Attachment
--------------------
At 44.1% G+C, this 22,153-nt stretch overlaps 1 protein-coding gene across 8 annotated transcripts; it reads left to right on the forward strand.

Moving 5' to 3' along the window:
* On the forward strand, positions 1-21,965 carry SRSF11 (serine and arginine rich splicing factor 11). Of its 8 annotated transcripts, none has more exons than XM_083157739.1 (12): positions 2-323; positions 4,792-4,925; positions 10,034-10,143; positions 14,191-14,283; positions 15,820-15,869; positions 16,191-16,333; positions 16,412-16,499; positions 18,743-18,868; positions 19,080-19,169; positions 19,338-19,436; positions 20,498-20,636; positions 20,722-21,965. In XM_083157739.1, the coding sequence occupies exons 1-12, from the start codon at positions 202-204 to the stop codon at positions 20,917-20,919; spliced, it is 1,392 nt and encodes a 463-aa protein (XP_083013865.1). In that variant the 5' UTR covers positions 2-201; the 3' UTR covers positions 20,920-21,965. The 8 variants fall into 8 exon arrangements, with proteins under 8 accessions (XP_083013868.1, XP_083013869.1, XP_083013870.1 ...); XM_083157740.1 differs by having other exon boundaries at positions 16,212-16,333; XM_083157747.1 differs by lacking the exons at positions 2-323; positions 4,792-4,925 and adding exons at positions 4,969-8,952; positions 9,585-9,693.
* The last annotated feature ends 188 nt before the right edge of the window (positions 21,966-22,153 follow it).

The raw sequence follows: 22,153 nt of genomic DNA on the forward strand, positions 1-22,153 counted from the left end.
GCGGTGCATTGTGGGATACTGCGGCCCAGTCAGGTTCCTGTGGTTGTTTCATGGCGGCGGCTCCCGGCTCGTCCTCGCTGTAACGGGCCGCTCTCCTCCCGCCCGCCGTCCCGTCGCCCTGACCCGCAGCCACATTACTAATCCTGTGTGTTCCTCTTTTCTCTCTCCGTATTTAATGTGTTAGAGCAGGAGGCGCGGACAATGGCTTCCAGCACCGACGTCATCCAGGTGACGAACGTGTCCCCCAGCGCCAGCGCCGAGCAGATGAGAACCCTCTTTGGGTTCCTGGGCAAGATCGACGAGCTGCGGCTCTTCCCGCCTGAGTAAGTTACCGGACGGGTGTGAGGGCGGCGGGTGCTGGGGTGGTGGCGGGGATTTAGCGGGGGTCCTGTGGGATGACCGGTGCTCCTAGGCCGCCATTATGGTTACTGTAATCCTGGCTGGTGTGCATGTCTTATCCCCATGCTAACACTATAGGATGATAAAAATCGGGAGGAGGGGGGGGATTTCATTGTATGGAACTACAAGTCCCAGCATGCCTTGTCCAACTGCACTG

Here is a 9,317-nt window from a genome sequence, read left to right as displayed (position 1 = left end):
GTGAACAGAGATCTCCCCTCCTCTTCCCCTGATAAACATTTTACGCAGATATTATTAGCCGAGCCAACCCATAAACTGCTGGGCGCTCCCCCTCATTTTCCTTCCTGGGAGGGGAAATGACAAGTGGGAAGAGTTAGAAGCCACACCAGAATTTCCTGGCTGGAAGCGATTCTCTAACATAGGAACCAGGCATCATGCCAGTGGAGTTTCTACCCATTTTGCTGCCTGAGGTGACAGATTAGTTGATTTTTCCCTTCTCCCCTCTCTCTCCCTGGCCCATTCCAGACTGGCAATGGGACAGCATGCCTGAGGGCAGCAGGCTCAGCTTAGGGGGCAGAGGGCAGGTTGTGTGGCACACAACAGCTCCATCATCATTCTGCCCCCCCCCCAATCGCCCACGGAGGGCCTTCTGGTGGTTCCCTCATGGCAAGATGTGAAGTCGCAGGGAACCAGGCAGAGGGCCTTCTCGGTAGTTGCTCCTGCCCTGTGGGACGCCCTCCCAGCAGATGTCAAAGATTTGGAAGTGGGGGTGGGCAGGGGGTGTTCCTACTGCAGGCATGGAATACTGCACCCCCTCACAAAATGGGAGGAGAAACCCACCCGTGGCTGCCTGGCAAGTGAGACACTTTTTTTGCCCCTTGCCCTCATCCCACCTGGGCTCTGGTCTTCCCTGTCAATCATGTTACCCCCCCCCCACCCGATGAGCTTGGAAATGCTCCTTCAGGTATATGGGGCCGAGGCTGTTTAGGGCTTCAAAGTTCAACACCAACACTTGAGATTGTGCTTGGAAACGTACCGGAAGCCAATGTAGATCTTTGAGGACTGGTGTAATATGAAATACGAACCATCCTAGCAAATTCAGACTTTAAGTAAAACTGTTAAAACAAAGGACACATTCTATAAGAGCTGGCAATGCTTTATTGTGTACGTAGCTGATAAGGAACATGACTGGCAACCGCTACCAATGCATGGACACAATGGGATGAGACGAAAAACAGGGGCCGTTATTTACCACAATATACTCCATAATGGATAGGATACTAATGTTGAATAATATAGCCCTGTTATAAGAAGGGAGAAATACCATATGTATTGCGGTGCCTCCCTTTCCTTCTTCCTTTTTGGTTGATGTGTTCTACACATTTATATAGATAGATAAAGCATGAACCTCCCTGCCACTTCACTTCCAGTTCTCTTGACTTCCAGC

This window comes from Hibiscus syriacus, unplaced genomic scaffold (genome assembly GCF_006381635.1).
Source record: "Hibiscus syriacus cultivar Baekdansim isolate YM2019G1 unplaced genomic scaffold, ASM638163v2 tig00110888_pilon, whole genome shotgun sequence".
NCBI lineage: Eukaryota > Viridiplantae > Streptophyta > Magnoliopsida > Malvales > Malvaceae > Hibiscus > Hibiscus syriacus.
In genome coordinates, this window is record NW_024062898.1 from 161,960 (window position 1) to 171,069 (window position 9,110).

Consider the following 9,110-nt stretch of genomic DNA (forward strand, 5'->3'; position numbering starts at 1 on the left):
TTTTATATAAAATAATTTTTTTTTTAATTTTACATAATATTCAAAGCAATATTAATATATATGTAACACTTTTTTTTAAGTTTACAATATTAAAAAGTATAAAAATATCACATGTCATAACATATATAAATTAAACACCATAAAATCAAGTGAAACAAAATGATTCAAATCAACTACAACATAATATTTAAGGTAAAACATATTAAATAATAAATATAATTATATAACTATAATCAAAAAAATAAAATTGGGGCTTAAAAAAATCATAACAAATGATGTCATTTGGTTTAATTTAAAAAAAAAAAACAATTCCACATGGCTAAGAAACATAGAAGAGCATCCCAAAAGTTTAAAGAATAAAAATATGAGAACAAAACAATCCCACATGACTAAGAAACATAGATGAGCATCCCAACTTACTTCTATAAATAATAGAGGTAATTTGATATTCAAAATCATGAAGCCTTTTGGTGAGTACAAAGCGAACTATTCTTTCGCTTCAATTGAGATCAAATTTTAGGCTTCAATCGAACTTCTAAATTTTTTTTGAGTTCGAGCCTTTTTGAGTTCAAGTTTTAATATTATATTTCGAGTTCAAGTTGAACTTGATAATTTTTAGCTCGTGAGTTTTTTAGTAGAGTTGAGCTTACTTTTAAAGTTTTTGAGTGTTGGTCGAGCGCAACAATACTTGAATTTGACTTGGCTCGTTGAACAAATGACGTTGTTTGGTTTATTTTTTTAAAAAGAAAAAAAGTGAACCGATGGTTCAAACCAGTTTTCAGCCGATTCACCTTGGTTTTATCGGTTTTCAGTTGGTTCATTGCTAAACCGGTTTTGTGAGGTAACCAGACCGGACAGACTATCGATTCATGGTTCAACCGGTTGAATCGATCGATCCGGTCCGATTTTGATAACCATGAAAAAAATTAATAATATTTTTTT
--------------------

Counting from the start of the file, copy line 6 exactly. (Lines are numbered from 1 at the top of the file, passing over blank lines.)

GCGGTGCATTGTGGGATACTGCGGCCCAGTCAGGTTCCTGTGGTTGTTTCATGGCGGCGGCTCCCGGCTCGTCCTCGCTGTAACGGGCCGCTCTCCTCCCGCCCGCCGTCCCGTCGCCCTGACCCGCAGCCACATTACTAATCCTGTGTGTTCCTCTTTTCTCTCTCCGTATTTAATGTGTTAGAGCAGGAGGCGCGGACAATGGCTTCCAGCACCGACGTCATCCAGGTGACGAACGTGTCCCCCAGCGCCAGCGCCGAGCAGATGAGAACCCTCTTTGGGTTCCTGGGCAAGATCGACGAGCTGCGGCTCTTCCCGCCTGAGTAAGTTACCGGACGGGTGTGAGGGCGGCGGGTGCTGGGGTGGTGGCGGGGATTTAGCGGGGGTCCTGTGGGATGACCGGTGCTCCTAGGCCGCCATTATGGTTACTGTAATCCTGGCTGGTGTGCATGTCTTATCCCCATGCTAACACTATAGGATGATAAAAATCGGGAGGAGGGGGGGGATTTCATTGTATGGAACTACAAGTCCCAGCATGCCTTGTCCAACTGCACTG